But in that particular situation – a thousand persons silent, a pin-drop silence – Lin-chi came down with strained eyes and then just ordered the man, “Close your eyes, go inside and find out who the questioner is. Do not wait for my answer. Find out who has asked.”
And the man closed his eyes. What happened in that situation? He became centered. Suddenly he was centered, suddenly he became aware of the innermost core.
This has to be discovered, and awareness means the method to discover this innermost core. The more unconscious you are, the further away you are from yourself. The more conscious, the nearer you reach to yourself. If the consciousness is total, you are at the center. If the consciousness is less, you are near the periphery. When you are unconscious, you are on the periphery where the center is completely forgotten.
So these are the two possible ways to move. You can move to the periphery; then you move to unconsciousness. Sitting at a film, sitting somewhere listening to music, you can forget yourself; then you are on the periphery. Even listening to me, you can forget yourself. Then again you are on the periphery. Reading the Gita or the Bible or the Koran, you can forget yourself. Then you are on the periphery. Whatsoever you do, if you can remember yourself then you are nearer to the center. Then someday, suddenly you are centered. Then you have energy.
That energy, this sutra says, is the fire. The whole life, the whole existence, is energy, is fire. Fire is the old name; now they call it electricity. Man has been labelling it with many, many names, but fire is good. Electricity seems a little bit dead; fire looks more alive.
This inner fire, the sutra says, is the incense. When someone is going to worship, you take some incense, dhoop, with you. That dhoop, that incense, is useless unless you have come with your inner fire as the incense.
This Upanishad is trying to give inner meanings to outer symbols. Every symbol has an inner counterpart. The outer is good in itself, but it is not enough. And it is only symbolic; it is not the substance. It shows something, but it is not the real. You must have seen incense. It is burning everywhere in temples. It is good in itself, but it is only an outer symbol. An inner fire is needed. And just as incense gives a perfume, the inner fire also gives it.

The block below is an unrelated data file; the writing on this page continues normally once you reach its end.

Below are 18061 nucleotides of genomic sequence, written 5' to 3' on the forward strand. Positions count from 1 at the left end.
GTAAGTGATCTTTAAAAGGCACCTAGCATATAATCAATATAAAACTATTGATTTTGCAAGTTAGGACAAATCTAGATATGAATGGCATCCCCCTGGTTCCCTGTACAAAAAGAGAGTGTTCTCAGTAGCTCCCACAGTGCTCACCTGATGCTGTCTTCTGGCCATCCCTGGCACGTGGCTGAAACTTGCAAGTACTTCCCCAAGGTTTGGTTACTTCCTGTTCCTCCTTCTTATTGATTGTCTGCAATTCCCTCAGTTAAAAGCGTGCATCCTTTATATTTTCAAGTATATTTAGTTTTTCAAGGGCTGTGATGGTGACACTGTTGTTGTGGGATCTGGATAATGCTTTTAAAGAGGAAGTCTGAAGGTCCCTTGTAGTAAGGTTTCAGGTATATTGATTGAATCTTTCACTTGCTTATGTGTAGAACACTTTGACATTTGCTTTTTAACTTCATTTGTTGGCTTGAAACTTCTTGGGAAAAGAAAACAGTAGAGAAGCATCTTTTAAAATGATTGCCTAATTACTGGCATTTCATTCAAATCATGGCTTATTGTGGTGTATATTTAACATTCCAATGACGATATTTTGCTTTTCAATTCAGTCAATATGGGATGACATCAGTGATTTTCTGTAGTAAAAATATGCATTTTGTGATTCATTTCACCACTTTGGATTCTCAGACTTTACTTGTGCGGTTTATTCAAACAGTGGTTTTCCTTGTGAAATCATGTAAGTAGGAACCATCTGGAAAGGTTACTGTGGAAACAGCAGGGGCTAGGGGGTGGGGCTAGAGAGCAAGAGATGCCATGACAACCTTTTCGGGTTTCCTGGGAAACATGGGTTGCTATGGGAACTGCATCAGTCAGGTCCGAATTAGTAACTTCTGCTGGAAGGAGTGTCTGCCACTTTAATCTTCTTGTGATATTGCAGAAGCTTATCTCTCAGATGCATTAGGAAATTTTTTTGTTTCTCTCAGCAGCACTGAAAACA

It is said that wherever Mahavir moved, everyone would feel his presence as a subtle perfume. That has been said about many persons. It is possible! The more you are centered inside, the more your whole presence becomes a perfume. And those who have the receptivity, they will feel it.
So enter a temple, not with outer incense, but with inner incense. And this inner incense can be achieved only through awareness. There is no other way. Act mindfully. It is a long, arduous journey and it is difficult to be aware even for a single moment. The mind is constantly flickering. But it is not impossible. It is arduous, it is difficult, but it is not impossible. It is possible! For everyone it is possible. Only effort is needed – and a wholehearted effort. Nothing should be left: nothing should be left inside untouched. Everything should be sacrificed for awareness. Only then is the inner flame discovered. It is there.
If one goes to find out the essential unity between all the religions that have existed or that may exist ever, then this single word “awareness” can be found.
Jesus tells a story:
A master of a big house has gone out, and he has told his servants to be constantly alert – because any moment he can come back. So for twenty-four hours they have to be alert. Any moment the master can come – any moment! There is no fixed moment, no fixed day, no fixed date. If there is a fixed date, then you can sleep, then you can do whatsoever you like, and you can be alert only on that particular date because then the master is coming. But the master has said, “I will come at any moment. Day and night you have to be alert to receive me.”
This is the parable of life. You cannot postpone. Any moment the Divine may just come; any moment the master may come. One has to be alert continuously. No date is fixed; nothing is known about when that sudden happening will be there. One can do only one thing: be alert and wait!
Rabindranath has written a poem, “The King of the Night.” It is a very deep parable.
There was a great temple with one hundred priests, and one day the chief priest dreamt that the Divine Guest was to come that night – the Divine Guest for whom they had been waiting and waiting. For centuries the temple had been waiting for the King to come, the Divine King to come. The deity of the temple was to come!
But the chief priest was in doubt: “It may be just a dream. And if it is just a dream, then everyone will laugh. But who knows? – it may be true. It may be a true intimation.”